Spring and Easter, a conspiracy between nature and religion, creation and redemption, to make newness, to thaw things out, to rejuvenate and re-virginize, to make sunshine, to warm frozen places, and to produce new buds on the trees and new enthusiasm in the heart! It’s the season of the resurrection. At the end of winter, sometime after the first equinox, God is hard at it, melting earth and melting hearts.
We celebrate many things with Easter. The resurrection is not just the mystery of Christ rising from the dead and of our future rising from the dead. It’s life’s spring, the event and power that brings new life out of what’s been crucified by winter, from what’s died, from what lies frozen and lifeless. Like nature needs spring each year, so, too, we need regular resurrections. Much in us lies frozen, crucified, lifeless. Elie Wiesel once said: “Life and death are not separate domains, they meet in us, though not in God. It is possible to live with death: all one needs to do is to turn one’s back on living. It is possible to be dead and not know it.” It is possible to be dead and not know it, to be asleep and still think we are awake, to be bitter as a slave and still think we are loving.
Physical death, for most of us, comes last. First, there is the long series of other deaths, of crucifixions, of freezings over. In this, too, we follow the pattern of what happened in Christ. Christ came as God’s perfect image, the most precious, most sensitive, most special human being ever. It was that, the uniqueness and goodness, which was crucified. It is that that still gets crucified, in us. It is precisely in those areas of our lives where we bear God’s image the most perfectly, where we are most precious, most sensitive and most special, that, invariably, we get crucified. What’s calloused, tough, homogenized, survives, living on, helping us go through the motions of life; our automatic pilot in death. But what is most precious in us ends up in a tomb: A dream crucified, a Christ entombed, a winter set in, a human being frozen over. Before being buried in our graves we are, largely, buried in our lives.
Mainly because of this, we begin to sin. Our infidelities, our lack of gratitude, our lack of prayer, our propensity to misunderstand and to hurt each other, our need to lie and rationalize, and our excessive self-preoccupations, occur mostly because what’s best in us, the image of God, lies frozen (assets we cannot touch). Our poverty and bitterness come from that. And so we begin to settle for second best. We make do: a life without enthusiasm, without fire, with passion quieted, with joy frozen. We despair, not by suicide, but by protest, protesting that our lives are without new possibilities: “If you really knew what my life is like, you wouldn’t tell me I could be happy!” Eventually, hope fades into agnosticism. Agnosticism invariably turns to despair. Bitterly, we accept our limits: “This is the way I am, this is the way things are, this is the way it has always been. This is the way it will always be!” Nothing can surprise us anymore. We know what is possible for us, and what is possible in no way approximates our dreams.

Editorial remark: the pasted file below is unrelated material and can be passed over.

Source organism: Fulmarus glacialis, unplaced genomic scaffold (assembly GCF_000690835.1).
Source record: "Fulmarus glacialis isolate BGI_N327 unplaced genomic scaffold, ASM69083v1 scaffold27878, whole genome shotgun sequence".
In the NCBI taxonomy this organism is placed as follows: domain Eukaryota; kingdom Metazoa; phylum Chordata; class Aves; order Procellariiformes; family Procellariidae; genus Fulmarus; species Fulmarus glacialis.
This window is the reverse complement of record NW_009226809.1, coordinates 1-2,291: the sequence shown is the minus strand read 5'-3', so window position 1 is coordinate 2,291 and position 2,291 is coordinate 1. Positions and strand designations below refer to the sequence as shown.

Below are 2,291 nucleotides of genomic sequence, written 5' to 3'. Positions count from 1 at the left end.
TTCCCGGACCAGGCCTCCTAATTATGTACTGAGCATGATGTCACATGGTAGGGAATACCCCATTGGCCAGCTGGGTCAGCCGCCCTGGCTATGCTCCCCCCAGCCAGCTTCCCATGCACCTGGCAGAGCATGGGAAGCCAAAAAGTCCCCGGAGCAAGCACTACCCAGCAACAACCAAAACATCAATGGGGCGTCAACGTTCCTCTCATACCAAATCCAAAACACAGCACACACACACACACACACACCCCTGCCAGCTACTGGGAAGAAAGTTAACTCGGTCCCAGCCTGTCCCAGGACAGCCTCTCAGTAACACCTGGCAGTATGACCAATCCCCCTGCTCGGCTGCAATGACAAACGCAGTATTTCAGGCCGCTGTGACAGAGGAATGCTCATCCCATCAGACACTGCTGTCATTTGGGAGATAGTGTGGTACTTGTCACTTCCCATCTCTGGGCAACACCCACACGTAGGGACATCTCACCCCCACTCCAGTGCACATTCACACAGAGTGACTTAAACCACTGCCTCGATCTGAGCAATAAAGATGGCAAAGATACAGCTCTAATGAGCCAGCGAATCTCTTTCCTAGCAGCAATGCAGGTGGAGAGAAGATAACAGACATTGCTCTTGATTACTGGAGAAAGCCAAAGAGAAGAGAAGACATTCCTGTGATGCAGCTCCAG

So we live on, far from fully alive, on automatic pilot, the Christ in us lying in the tomb, what’s most precious in us frozen under bitterness. There is darkness at the end of the tunnel, save for one thing: Spring and resurrection! Every spring, a warm sun reappears and nature and ourselves are given the opportunity to unthaw, to resurrect. Some years back, I received an Easter card which contained only these simple words: “May you leave behind you a string of empty tombs!” That’s the challenge of Easter: To resurrect daily, to leave behind us a string of empty tombs, to let our crucified hopes and dreams be resurrected so that, like Christ, our lives will radiate that, in the end, everything is good, reality can be trusted, love does triumph over apathy and hatred, togetherness over loneliness, peace over chaos, and forgiveness over bitterness. We need regular resurrections. Spring and the resurrection are the season to let ourselves be unthawed, to revirginize, to come to second naivete, to think young again, to give the child in us scope again, to be open again to new possibilities, to surprise, to a new frolic under the sun after a cold bitter time.
Nature, all of it including ourselves, is incredibly resilient, incredibly resurrectable. Given any chance, life wins out, brokenness heals, bitterness melts, new seeds form and life bursts forth from what once appeared to be dead. Crucifixions, bitterness and winters will come, but spring and resurrection are arsonists, both of them. So, as a song once perfectly put it:
Just remember in the winter
Far beneath the bitter snows
Lies the seed that with the sun’s love
In the spring becomes the rose.
Spring and Easter, 1986. May we all leave behind us a string of empty tombs.